i would love to see a vclock driver so that the guest could reach up and grab the host's clock. running ntp on every guest feels silly.

however, there's a problem with this, which i expect is the reason why it hasn't happened yet.

ntp tries hard not to jump the clock, since when you do, there's a discontinuity visible to every process. time can march backward, periods can be skipped over, and most irritatingly, gettimeofday will return a tv_usec value greater than a million -- which many callers won't expect. presumably ts_nsec could be larger than a billion, too.

ntp prefers to slew. that is, it makes the clock move always-forward but at a faster or slower rate as required to eventually make the time correct.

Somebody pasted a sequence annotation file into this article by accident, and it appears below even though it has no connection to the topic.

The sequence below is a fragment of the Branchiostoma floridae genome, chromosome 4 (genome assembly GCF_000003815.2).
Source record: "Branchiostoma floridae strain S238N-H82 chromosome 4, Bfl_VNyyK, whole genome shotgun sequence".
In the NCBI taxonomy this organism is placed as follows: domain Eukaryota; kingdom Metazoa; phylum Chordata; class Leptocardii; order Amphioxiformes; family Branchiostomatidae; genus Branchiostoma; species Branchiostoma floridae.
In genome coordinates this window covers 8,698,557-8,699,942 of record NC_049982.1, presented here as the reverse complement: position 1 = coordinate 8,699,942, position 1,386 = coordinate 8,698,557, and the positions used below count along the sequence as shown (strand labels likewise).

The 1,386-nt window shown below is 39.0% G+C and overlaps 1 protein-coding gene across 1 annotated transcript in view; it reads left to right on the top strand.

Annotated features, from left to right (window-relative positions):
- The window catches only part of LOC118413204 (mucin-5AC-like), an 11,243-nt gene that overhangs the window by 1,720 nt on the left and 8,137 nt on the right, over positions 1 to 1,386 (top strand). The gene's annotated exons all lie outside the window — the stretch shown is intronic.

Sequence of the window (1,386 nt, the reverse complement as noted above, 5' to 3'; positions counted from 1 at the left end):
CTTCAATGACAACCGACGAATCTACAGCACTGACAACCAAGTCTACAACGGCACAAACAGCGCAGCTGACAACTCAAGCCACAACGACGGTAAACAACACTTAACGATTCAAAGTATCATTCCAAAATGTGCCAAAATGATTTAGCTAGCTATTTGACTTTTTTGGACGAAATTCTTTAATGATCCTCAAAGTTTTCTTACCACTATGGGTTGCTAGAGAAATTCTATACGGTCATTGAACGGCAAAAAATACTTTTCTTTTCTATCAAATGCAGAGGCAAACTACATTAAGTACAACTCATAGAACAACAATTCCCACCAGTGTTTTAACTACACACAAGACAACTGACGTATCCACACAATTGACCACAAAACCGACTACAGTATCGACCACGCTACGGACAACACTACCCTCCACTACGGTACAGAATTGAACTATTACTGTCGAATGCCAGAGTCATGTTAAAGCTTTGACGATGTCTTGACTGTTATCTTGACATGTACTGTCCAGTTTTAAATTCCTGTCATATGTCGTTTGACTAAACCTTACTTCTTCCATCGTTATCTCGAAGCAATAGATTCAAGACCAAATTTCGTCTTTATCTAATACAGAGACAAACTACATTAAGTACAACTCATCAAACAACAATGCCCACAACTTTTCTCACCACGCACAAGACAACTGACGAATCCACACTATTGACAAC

ntp also drifts. if it learns after a while that its hardware clock is just slow or fast, it will change the rate at which the software clock marches forward, to minimize corrections (which would require slew).

so while a "vclock" driver that allowed the guest to fetch the host's software clock value would be kind of useful, all of the slewing and drifting logic would still be nec'y, requiring either extra clock math in the guest kernel, or, more likely, running ntp after all.

so i run ntpd on the guest and tell it that the host is its "master".

note that 25 years after its birth, cron's understanding of time jumps including either "ntpdate" or daylight savings time, is horrible. but mostly the reason for this that there are often more than one answer, or no right answer. the best thing to do is run with a UTC timezone and never jump the clock when cron is running (noting, ntpdate runs before cron starts in the /etc/rc init systems i know about, and this is why.)

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